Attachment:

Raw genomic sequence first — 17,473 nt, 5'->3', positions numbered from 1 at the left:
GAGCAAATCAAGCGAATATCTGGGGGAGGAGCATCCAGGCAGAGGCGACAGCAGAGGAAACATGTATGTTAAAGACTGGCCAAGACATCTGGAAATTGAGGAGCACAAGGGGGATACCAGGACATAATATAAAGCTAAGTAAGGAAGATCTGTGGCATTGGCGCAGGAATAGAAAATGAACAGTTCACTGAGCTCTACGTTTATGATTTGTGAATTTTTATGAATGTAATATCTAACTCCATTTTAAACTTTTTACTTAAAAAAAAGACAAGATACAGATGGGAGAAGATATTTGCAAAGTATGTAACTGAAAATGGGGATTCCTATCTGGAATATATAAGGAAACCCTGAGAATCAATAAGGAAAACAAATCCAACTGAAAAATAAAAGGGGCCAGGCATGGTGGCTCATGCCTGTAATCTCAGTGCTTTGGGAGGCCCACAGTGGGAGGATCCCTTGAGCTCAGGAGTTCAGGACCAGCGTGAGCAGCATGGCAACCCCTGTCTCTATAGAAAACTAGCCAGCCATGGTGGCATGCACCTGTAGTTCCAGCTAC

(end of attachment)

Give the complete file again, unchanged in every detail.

Raw genomic sequence first — 17,473 nt, 5'->3', positions numbered from 1 at the left:
GAGCAAATCAAGCGAATATCTGGGGGAGGAGCATCCAGGCAGAGGCGACAGCAGAGGAAACATGTATGTTAAAGACTGGCCAAGACATCTGGAAATTGAGGAGCACAAGGGGGATACCAGGACATAATATAAAGCTAAGTAAGGAAGATCTGTGGCATTGGCGCAGGAATAGAAAATGAACAGTTCACTGAGCTCTACGTTTATGATTTGTGAATTTTTATGAATGTAATATCTAACTCCATTTTAAACTTTTTACTTAAAAAAAAGACAAGATACAGATGGGAGAAGATATTTGCAAAGTATGTAACTGAAAATGGGGATTCCTATCTGGAATATATAAGGAAACCCTGAGAATCAATAAGGAAAACAAATCCAACTGAAAAATAAAAGGGGCCAGGCATGGTGGCTCATGCCTGTAATCTCAGTGCTTTGGGAGGCCCACAGTGGGAGGATCCCTTGAGCTCAGGAGTTCAGGACCAGCGTGAGCAGCATGGCAACCCCTGTCTCTATAGAAAACTAGCCAGCCATGGTGGCATGCACCTGTAGTTCCAGCTAC